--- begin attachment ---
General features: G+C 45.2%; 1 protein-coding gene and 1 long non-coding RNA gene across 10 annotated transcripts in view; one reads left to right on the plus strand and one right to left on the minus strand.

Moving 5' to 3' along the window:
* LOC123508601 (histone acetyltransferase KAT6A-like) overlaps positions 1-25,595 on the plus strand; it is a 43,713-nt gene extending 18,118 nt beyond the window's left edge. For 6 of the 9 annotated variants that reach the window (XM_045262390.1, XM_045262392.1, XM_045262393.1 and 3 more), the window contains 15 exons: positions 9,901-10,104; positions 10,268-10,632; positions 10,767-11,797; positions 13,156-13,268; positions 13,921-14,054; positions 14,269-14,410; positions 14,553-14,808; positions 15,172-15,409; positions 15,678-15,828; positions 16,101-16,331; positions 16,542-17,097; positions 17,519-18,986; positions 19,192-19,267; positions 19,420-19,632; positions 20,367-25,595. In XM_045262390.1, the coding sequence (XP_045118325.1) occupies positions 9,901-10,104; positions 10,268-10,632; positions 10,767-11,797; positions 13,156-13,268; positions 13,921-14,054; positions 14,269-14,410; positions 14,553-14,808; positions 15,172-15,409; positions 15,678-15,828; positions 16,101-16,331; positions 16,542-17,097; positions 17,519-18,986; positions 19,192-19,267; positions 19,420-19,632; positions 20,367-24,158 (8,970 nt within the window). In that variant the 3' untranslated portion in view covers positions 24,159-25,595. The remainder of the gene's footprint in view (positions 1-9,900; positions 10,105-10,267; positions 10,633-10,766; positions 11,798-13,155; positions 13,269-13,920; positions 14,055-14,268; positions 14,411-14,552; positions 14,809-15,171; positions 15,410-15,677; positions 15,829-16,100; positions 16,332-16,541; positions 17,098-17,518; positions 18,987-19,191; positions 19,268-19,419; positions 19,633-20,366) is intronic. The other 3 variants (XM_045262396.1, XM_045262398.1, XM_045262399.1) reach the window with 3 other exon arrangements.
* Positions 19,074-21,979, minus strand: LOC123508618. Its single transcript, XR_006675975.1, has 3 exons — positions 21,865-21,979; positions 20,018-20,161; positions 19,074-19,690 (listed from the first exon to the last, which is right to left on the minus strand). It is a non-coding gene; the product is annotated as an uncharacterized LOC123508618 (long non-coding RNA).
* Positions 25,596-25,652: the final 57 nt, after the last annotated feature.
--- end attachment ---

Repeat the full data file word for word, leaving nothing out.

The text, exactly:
General features: G+C 45.2%; 1 protein-coding gene and 1 long non-coding RNA gene across 10 annotated transcripts in view; one reads left to right on the plus strand and one right to left on the minus strand.

Moving 5' to 3' along the window:
* LOC123508601 (histone acetyltransferase KAT6A-like) overlaps positions 1-25,595 on the plus strand; it is a 43,713-nt gene extending 18,118 nt beyond the window's left edge. For 6 of the 9 annotated variants that reach the window (XM_045262390.1, XM_045262392.1, XM_045262393.1 and 3 more), the window contains 15 exons: positions 9,901-10,104; positions 10,268-10,632; positions 10,767-11,797; positions 13,156-13,268; positions 13,921-14,054; positions 14,269-14,410; positions 14,553-14,808; positions 15,172-15,409; positions 15,678-15,828; positions 16,101-16,331; positions 16,542-17,097; positions 17,519-18,986; positions 19,192-19,267; positions 19,420-19,632; positions 20,367-25,595. In XM_045262390.1, the coding sequence (XP_045118325.1) occupies positions 9,901-10,104; positions 10,268-10,632; positions 10,767-11,797; positions 13,156-13,268; positions 13,921-14,054; positions 14,269-14,410; positions 14,553-14,808; positions 15,172-15,409; positions 15,678-15,828; positions 16,101-16,331; positions 16,542-17,097; positions 17,519-18,986; positions 19,192-19,267; positions 19,420-19,632; positions 20,367-24,158 (8,970 nt within the window). In that variant the 3' untranslated portion in view covers positions 24,159-25,595. The remainder of the gene's footprint in view (positions 1-9,900; positions 10,105-10,267; positions 10,633-10,766; positions 11,798-13,155; positions 13,269-13,920; positions 14,055-14,268; positions 14,411-14,552; positions 14,809-15,171; positions 15,410-15,677; positions 15,829-16,100; positions 16,332-16,541; positions 17,098-17,518; positions 18,987-19,191; positions 19,268-19,419; positions 19,633-20,366) is intronic. The other 3 variants (XM_045262396.1, XM_045262398.1, XM_045262399.1) reach the window with 3 other exon arrangements.
* Positions 19,074-21,979, minus strand: LOC123508618. Its single transcript, XR_006675975.1, has 3 exons — positions 21,865-21,979; positions 20,018-20,161; positions 19,074-19,690 (listed from the first exon to the last, which is right to left on the minus strand). It is a non-coding gene; the product is annotated as an uncharacterized LOC123508618 (long non-coding RNA).
* Positions 25,596-25,652: the final 57 nt, after the last annotated feature.